European voters go to the polls from May 23-26 to choose a new parliament with many fearing that eurosceptics and populist will deal a new blow to the EU.
EU leaders have started on the delicate task of filling key European posts, launching a diplomatic "Game of Thrones" sure to be filled with feuds, betrayals and last minute plot twists.
Voter turnout at European Parliament elections has dropped steadily over the years, hitting a record low of 43 percent at the last poll in 2014.
Three votes by the European Parliament in recent years have exposed deep divisions between EU members from the wealthier west and the previously communist east of the bloc.
EU officials worry that the European elections in a month's time could open the door to a new wave of populist, anti-EU politicians hell-bent on wrecking the bloc's modus operandi. But the populists' success will depend on their ability to work together.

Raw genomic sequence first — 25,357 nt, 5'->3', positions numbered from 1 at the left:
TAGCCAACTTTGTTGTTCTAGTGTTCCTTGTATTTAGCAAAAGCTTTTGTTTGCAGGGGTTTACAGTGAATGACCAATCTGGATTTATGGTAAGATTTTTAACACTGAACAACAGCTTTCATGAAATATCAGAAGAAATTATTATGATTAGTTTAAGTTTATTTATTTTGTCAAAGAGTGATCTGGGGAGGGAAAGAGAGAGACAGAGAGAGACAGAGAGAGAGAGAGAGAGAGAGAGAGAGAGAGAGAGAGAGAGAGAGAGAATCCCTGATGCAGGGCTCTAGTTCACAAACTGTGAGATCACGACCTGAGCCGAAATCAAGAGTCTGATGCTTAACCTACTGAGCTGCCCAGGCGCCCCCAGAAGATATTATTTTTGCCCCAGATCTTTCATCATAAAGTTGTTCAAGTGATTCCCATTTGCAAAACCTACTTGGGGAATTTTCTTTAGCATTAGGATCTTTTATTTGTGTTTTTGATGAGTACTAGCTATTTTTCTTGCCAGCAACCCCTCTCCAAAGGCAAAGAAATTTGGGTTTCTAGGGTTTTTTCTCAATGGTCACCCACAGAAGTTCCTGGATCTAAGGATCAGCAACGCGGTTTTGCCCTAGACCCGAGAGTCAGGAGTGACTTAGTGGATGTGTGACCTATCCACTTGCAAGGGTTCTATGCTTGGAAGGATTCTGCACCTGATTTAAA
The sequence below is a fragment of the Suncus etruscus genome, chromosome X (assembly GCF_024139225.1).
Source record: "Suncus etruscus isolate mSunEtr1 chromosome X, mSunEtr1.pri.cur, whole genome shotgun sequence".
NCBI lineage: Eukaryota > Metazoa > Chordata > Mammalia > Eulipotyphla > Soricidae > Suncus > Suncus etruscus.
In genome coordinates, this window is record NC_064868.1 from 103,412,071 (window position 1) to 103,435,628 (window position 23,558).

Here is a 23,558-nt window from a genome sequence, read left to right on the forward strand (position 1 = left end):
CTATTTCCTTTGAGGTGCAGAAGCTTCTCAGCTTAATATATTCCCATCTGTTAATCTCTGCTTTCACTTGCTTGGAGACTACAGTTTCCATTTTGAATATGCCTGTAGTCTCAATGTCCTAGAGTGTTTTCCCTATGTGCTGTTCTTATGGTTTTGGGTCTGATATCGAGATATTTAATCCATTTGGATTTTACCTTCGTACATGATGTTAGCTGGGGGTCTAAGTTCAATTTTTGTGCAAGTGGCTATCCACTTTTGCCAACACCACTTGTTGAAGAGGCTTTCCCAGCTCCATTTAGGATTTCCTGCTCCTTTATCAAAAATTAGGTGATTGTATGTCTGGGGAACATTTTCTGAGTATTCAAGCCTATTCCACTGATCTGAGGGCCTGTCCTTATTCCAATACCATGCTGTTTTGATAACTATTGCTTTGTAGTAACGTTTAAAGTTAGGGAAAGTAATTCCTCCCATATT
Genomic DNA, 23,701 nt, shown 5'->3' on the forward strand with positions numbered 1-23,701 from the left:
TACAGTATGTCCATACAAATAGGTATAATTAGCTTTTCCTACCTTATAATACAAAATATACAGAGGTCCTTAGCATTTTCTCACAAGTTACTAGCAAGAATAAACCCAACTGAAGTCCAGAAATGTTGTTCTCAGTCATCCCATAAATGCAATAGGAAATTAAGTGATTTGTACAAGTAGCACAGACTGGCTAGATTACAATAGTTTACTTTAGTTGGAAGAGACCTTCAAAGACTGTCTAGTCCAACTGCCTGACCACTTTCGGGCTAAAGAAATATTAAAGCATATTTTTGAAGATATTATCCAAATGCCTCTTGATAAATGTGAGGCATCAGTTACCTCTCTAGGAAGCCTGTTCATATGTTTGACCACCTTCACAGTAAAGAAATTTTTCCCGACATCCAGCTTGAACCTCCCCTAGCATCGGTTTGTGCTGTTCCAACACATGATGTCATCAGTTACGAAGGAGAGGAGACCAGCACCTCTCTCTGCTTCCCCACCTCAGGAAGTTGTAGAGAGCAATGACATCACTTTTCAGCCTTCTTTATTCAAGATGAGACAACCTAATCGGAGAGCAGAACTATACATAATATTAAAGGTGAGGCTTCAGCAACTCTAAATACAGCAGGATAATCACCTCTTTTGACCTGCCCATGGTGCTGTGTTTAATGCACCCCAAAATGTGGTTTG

The strong performance of the far-right in Finland's elections has mirrored the strength of anti-immigrant parties across the continent, just over a month before European parliament elections.
Taxes on products considered polluting are struggling to gain ground in the EU despite backing from Brussels, in the face of opposition from movements like France's "Yellow Vests".